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Supreme Court rules on when replacement parts constitute the 'making' of a patented article

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The Supreme Court has overturned part of a Court of Appeal ruling on the infringement of a patent relating to large liquid containers.

Schütz (UK) Ltd v Werit UK Limited [2013] UKSC 16

The Supreme Court has overturned part of a Court of Appeal ruling on the infringement of a patent relating to large liquid containers.   In doing so, it has provided some much needed guidance on when replacing part of a larger patented article constitutes an act of patent infringement.   

Background

The dispute concerned Intermediate Bulk Containers ("IBCs").  IBCs are large containers used to transport liquids (typically around 1000 litres in volume) and comprise a removable inner-bottle and an outer-cage, which rests on top of a pallet.  The life expectancy of the inner-bottles is generally shorter than that of the outer-cages.  Inner-bottles may also be contaminated, for example, if a chemical has been transported, meaning it is not practical to re-use it.  A practice of cross-bottling, which involved retaining the outer-cage and replacing the inner-bottle, had therefore developed. 

The Claimant ("Schütz ") was a manufacturer of IBCs and exclusive licensee of a number of patents relating to IBCs.  The Defendant ("Werit") was a supplier of replacement inner-bottles which were retrofitted to existing Schütz cages by a third party, Delta Containers Limited ("Delta").  Schütz subsequently sued Werit for supplying the inner-bottles to Delta. 

The litigation

Following the leading House of Lords decision in United Wire Limited v Screen Repairs Services, the key question for the Court to answer was whether Delta's acts of replacing the inner-bottle amounted to the making of an IBC; an act of primary infringement under s.60(1)(a) Patents Act 1977.  If they did, Werit's supply would amount to contributory infringement under s.60(2).  Unfortunately, little guidance was given in the United Wire judgment as to how the Courts should tackle this question. 

At first instance, Floyd J held that the correct approach was to ask whether, after removing the part in question, did what was left embody the whole of the inventive concept of the claim.  As it had been established that the inventive concept was wholly embodied in the way in which the metal cage was constructed, Delta had not made the patented article by replacing a Schütz inner-bottle with a Werit inner-bottle. 

Schütz appealed to the Court of Appeal where Jacob LJ reversed the lower Court's decision and held that it was inappropriate to determine this issue solely in relation to the inventive concept of the claim.  Instead, the whole claim must be considered.  A complete IBC was claimed in the claim in question and, as the IBC ceased to exist when the inner-bottle was removed, Jacob LJ held that replacement of the inner-bottle must therefore constitute making of the patented article.  Werit subsequently appealed to the Supreme Court.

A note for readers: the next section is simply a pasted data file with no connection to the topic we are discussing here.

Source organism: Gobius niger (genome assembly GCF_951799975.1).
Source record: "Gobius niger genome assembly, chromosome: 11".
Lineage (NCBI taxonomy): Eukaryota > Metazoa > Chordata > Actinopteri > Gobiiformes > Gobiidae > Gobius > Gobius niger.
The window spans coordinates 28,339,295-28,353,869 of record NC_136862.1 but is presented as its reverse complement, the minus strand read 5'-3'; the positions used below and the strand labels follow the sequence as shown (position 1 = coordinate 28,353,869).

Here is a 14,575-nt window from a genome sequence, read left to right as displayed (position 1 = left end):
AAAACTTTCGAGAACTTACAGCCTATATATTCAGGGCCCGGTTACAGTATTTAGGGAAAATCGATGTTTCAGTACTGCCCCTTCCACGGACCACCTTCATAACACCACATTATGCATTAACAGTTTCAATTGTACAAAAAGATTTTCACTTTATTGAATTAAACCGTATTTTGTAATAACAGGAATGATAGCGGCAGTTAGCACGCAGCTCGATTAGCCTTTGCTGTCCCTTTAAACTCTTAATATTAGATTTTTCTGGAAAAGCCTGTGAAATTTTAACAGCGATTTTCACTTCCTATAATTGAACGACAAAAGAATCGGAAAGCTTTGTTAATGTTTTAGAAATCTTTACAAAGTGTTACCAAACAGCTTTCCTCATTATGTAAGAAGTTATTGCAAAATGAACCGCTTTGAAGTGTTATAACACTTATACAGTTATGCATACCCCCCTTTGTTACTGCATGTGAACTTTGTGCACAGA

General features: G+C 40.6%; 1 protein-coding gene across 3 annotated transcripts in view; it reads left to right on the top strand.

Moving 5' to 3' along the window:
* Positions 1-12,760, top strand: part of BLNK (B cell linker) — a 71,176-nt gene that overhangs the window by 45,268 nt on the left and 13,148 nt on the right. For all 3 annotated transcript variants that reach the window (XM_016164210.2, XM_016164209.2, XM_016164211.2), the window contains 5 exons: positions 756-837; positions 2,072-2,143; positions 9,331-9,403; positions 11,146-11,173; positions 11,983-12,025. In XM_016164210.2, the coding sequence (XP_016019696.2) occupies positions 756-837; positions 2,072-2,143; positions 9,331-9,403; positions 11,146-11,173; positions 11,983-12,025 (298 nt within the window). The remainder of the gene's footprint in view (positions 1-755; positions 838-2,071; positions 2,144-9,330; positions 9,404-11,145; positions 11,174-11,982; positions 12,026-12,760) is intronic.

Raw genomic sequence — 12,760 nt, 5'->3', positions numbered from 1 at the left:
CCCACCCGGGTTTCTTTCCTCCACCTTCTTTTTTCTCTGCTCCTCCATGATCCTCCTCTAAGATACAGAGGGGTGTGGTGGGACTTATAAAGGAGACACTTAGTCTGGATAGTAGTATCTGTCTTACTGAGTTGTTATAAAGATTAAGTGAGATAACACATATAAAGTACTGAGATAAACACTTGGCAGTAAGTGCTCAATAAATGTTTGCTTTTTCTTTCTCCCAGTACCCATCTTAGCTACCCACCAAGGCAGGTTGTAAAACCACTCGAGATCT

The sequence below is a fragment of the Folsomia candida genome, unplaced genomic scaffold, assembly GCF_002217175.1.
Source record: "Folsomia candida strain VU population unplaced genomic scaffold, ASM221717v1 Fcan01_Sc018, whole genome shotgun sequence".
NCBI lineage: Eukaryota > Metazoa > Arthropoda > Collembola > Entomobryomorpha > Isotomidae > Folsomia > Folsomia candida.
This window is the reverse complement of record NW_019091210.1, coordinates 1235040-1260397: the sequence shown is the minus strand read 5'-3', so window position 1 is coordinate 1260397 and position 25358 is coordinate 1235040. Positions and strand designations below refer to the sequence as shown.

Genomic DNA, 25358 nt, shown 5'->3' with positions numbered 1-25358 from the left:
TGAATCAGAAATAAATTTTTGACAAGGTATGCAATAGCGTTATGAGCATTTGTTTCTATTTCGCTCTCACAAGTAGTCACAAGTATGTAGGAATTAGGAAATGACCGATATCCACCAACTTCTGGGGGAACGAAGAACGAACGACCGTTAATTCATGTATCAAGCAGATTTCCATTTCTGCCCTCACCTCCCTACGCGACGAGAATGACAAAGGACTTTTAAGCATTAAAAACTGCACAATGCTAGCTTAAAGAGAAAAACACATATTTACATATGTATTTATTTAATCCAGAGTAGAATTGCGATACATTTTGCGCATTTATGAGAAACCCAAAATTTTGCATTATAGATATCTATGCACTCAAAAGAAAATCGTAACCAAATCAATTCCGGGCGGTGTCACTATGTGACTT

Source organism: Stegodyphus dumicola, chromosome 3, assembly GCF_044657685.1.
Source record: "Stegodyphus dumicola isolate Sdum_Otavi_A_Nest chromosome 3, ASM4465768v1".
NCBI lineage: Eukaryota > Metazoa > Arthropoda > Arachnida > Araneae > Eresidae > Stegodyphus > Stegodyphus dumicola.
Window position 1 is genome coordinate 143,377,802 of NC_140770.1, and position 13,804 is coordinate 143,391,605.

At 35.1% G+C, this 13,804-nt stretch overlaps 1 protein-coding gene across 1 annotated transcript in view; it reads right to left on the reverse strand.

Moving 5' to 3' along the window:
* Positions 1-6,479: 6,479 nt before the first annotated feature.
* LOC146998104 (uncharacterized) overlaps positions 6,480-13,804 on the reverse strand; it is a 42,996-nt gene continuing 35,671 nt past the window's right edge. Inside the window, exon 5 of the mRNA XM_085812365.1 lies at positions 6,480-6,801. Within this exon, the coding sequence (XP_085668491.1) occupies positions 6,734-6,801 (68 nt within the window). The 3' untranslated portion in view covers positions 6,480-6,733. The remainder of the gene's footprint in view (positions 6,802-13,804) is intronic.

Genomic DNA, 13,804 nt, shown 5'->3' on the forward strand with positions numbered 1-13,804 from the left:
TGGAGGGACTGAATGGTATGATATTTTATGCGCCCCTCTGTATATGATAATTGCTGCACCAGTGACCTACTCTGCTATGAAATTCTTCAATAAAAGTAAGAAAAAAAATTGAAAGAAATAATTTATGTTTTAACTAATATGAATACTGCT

Supreme Court decision

The Supreme Court unanimously allowed Werit's appeal.  

Lord Neuberger (who gave the unanimous judgment) agreed that the key question to be answered, as identified in United Wire and the lower courts, was whether Delta had "made" the patented article.  Neither of the Courts below had taken the correct approach.  Floyd J's approach was over-simplified and was inconsistent with United Wire.  On the other hand, the Court of Appeal was too ready to accept that the outcome should be governed by United Wire and did not recognise that the question of what constitutes "making" of a patented article is dependent upon the specific facts of each case.  The correct approach involved an exercise in judgment and was a matter of fact and degree.  It was also legitimate and helpful to consider whether the inner-bottle was so subsidiary a part of the patented article that its replacement did not involve making the IBC. 

In this case, factors in support of the inner-bottle being more than subsidiary were that: (a) it was clearly a necessary and integral part of the IBC, (the only other components were the cage and pallet); and (b) it was also a substantial part of the IBC, (it was physically large with a surface area greater than that of the cage). 

However, other factors suggested that the bottle was a relatively subsidiary part of the IBC:

  • the bottle did not include any aspect of the inventive concept of the patent, or have a function closely connected with that concept;
  • the bottle was relatively perishable and had a significantly lower life expectancy than the cage (the inventive component of the IBC);
  • the bottle was easily replaceable and, in light of the lower life expectancy, a purchaser of an IBC might therefore expect to replace the bottle; and
  • the bottle was a freestanding, replaceable component of the patented article which did not include or relate to the inventive concept; removal of which did not cause the patented article to cease to exist.

In weighing up these competing factors, Lord Neuberger concluded that Delta did not "make" the patented article by replacing the Schütz bottle with a Werit one.

Comment

The key test as stated in United Wire remains; when does replacement of a part constitute "making" of a patented article.  However, this decision gives much needed guidance as to how the Courts should approach answering this question, and what specific considerations can be taken into account.  It also shows that replacement of a necessary and substantial claimed feature of a patented article will not necessarily result in an infringement. 

 

Tommy McKenna is a Solicitor in the IP protection and enforcement group at Fieldfisher.

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